Carl Harlon had a singular, stunning thought as he balanced himself against the carnival’s bright orange plastic storm fence: she is breaking my heart. He watched as she made her way through the crowd, past dartboard balloon games and milk bottle pyramids. She swayed when she walked, her hips swinging slow and deliberate, like a runway model in slow motion. She ate cotton candy and laughed easily at the barkers who tempted her with giant stuffed pandas and cowboy hats made of foam. But what he noticed more than anything was the cruel reality that she was with a man who was not Carl Harlon.
Only a few weeks earlier, Carl was having a different problem. He seemed to be turning into a thirteen year old girl. He wasn’t sure how it happened. One day he was a grown man, working for an accounting firm, living a respectable, mundane life. And the next he was attending stargazing classes and scribbling pictures on the cover of his notebooks. Hearts and arrows. Clouds and sunrays. In large block letters, he wrote the name of the woman who stole his heart: HEIDI. He wrote it back-to-back and sent it snaking across the notebook in playful paths: HeidiHeidiHeidiHeidiHeidi.
And also: Carl & Heidi.
The night class wasn’t his idea. It was Stan’s.
“You need to do something with your life,” Stan said.
“I do plenty,” Carl said, “You should talk. You work at a gas station. I’ve got a career.”
“I’ve got a wife and kid,” Stan trumped, “That is a life. You need more life.”
This embarrassed Carl terribly, his younger brother giving him advice. Stan, the family man. Handsome. Funny. Personable. Somehow he’d maintained his sense of confidence even as he managed second shift at the Super Pump. It wasn’t natural, the younger sibling having the fuller life.
“What do you think about going back to school?” Stan offered, “You could get an advanced degree, meet some people.”
Carl knew he meant “meet some women” and appreciated his not saying it. Stan had met a lot of women at college. He always got the girl. And when he got the girl pregnant, he took the first job he could find. Then he did something unimaginable. He became very happy. Suddenly he was quoting poetry and talking about the plan of the universe and sighing so much, always the sighing. It’s like he’d lost his mind, he was so sick with love. Carl watched his brother’s transformation from a distance, not quite sure how he felt about Stan being in such a dreamy state. It seemed unstable behavior, surely leading to a disastrous outcome. “I’ve got plenty to do at the firm,” Carl argued, but signed up for an Astronomy class the next night at the local college.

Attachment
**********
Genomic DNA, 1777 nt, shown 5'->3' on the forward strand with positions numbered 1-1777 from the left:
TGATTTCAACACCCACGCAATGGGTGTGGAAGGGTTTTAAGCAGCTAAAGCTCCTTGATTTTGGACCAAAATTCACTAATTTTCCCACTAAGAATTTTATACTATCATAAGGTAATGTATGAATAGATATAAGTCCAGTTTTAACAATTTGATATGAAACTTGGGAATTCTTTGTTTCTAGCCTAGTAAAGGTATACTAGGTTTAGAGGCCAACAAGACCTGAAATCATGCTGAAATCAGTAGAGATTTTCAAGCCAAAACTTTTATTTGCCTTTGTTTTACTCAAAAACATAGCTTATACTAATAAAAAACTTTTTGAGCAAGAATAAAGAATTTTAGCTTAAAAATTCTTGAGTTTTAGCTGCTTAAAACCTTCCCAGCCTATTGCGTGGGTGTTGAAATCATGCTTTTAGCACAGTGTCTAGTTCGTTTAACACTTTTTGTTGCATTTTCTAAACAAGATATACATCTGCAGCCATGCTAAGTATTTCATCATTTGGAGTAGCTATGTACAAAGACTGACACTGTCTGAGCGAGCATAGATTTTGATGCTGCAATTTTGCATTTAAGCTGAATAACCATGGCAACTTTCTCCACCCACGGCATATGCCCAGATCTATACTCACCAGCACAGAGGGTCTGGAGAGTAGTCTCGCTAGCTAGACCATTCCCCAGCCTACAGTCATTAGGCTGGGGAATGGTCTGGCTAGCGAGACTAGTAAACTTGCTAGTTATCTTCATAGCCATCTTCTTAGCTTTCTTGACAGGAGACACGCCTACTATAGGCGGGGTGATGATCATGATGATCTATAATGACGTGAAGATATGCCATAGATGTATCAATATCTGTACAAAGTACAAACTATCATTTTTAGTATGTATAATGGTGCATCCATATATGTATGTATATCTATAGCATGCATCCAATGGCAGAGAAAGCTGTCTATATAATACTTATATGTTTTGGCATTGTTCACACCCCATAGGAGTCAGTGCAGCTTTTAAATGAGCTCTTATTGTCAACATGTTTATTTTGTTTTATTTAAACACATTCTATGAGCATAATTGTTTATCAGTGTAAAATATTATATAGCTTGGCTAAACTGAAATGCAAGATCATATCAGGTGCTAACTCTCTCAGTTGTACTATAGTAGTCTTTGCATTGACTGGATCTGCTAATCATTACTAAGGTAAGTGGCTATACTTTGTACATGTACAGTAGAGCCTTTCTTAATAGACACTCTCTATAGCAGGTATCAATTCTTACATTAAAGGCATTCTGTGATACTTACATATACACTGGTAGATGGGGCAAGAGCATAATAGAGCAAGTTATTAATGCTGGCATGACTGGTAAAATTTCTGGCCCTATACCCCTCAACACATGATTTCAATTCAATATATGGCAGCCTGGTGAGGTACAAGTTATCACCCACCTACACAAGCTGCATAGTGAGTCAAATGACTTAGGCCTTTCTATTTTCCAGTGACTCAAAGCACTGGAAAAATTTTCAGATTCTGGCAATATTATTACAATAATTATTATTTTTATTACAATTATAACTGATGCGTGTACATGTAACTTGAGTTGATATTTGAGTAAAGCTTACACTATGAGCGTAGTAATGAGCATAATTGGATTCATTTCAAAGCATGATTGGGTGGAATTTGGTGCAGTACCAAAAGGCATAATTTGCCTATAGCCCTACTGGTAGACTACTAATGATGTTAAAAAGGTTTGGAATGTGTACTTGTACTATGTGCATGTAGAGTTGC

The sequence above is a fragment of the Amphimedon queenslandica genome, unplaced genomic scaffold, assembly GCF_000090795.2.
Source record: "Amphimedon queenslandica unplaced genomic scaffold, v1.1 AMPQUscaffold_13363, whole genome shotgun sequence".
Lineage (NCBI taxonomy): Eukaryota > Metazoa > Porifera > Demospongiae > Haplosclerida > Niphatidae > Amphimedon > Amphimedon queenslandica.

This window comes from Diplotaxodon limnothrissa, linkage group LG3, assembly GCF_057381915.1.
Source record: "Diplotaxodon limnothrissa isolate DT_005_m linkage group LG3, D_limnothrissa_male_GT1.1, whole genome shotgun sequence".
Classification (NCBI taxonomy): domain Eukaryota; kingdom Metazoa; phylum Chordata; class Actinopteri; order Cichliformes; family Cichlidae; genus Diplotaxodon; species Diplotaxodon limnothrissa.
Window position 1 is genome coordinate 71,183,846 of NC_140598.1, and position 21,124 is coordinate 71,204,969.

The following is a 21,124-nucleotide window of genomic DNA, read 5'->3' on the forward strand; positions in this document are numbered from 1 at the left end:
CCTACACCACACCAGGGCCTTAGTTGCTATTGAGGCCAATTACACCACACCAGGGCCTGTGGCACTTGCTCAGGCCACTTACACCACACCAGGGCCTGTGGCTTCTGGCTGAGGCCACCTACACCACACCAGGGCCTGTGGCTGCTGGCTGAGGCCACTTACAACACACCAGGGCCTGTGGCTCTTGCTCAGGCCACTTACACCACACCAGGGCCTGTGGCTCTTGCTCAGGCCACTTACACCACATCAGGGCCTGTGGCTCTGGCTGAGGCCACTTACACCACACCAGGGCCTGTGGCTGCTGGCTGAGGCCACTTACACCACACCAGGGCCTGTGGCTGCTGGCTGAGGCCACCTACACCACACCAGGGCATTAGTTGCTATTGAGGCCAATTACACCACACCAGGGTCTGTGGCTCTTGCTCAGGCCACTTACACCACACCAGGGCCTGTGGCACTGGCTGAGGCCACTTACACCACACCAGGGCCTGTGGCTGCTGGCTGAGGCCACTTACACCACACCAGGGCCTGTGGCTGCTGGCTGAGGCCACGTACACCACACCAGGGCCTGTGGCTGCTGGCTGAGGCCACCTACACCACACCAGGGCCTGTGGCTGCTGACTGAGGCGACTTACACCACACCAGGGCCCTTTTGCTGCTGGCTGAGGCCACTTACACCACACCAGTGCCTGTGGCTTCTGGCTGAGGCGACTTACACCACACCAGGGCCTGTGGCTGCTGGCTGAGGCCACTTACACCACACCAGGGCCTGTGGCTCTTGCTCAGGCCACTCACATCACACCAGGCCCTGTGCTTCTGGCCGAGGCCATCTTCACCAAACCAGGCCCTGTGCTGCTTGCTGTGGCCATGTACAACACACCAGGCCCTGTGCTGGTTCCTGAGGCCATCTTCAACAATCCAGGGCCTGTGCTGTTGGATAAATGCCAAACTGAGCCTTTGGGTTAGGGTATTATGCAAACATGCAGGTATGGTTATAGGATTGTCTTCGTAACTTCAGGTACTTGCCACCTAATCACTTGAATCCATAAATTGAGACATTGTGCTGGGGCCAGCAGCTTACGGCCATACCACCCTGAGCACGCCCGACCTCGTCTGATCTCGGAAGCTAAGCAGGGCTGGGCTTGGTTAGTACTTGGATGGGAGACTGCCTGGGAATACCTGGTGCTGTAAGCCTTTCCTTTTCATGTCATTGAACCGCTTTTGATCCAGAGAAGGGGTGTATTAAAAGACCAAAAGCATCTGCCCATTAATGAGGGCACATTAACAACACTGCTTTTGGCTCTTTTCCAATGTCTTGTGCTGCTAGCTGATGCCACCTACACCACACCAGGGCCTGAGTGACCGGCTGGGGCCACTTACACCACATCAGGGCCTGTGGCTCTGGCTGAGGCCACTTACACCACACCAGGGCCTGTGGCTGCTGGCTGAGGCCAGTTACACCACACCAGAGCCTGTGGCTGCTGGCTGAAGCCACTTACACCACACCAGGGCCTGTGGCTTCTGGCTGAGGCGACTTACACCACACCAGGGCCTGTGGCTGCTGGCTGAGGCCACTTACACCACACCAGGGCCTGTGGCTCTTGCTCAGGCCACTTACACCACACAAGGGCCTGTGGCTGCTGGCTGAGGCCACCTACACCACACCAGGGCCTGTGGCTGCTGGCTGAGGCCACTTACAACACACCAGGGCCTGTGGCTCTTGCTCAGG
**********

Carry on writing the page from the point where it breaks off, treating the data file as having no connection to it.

Heidi appeared in the doorway of the first class almost immediately after Carl had found his seat. She walked directly towards him as if pulled by tractor beam, and sat right next to him.
“I'm Heidi,” she said as she unpacked supplies from her school bag.
She slapped him on the shoulder. “Like Sagan!” she said, “I knew there was a reason I sat next to you.” She poked at him. “Fate,” she said, and winked.
Carl wasn't used to being slapped and poked, but he liked it. He liked what fate had to offer. Fate was radiant, with golden hair and luminescent skin. She smelled like candy. Carl found himself taking deep, surreptitious breaths.
The following week, she sat next to him again. They developed a nice pattern together. He arrived very early, she strode in a few minutes late, shaking her head at herself. “I just got here two seconds ago,” Carl would lie, so they could be partners in tardiness.
She liked to make jokes about the Astronomy professor, Dr. Brown. Heidi would lean in towards Carl and whisper her musings to him. Like a secret. Dr. Brown was a serious man with a penchant for apocalyptic reminders that humans were mere dust in a vast, unimaginable universe. Once he spoke of black holes, how they were created by a star that implodes so heavily, the collapsing in on itself reverses gravity and causes such a tremendous pull that not even light can escape. He said, “If a man were to get near a black hole, his body would pull down into the hole like a great stick of taffy, stretching the man to nothing but a ribbon of floss until he was swallowed completely.” Dr. Brown thought for a moment before he continued. “Nobody knows what’s on the other side of a black hole,” he said, and held his palms out like the scales of justice. “Could be paradise, could be an endless, insufferable death spanning time and space as we know it.”
Heidi whispered in Carl’s ear, her breath sweet with cherry cough drops. “Hope it’s paradise,” she said, rolled her eyes, and poked him with the eraser end of her pencil.
After every class, she said, “See you next time, Carl Sagan” and made a quick exit. Carl’s stomach always tied up in knots, because he knew he should be taking some sort of action--asking her out to dinner or a drink, or a coffee, or for any reason to spend more time with her. But she shimmied away from him like liquid mercury--bright and fast and impossible to catch.
He mouthed what he wanted to say, just to get it out of his system. “I miss you” he said silently as she walked away, “I miss you when you’re gone, Heidi.”
Carl found himself unable to concentrate at work. The numbers that used to flow effortlessly from his head to his fingers were somehow re-routed into strange patterns on his calculator that didn’t add up. He switched to writing figures out on paper, but they inevitably devolved to words, lists of locales having nothing to do with accounting: the beach, the cafe, a museum, a rock and roll bar, a mountaintop.
He created flip-page animations on post-it notes. H – HE – HEI – HEID – HEIDI
And on the last page it climaxed with: HEIDI HARLON. He flipped through the cartoon and sighed. He wondered why he even came in to work, to add numbers all day with nothing to show for it but more numbers. He knew right then that he could not live without her. It was a desperate moment that left him frozen with another staggering realization: Dear God, I am sick with love.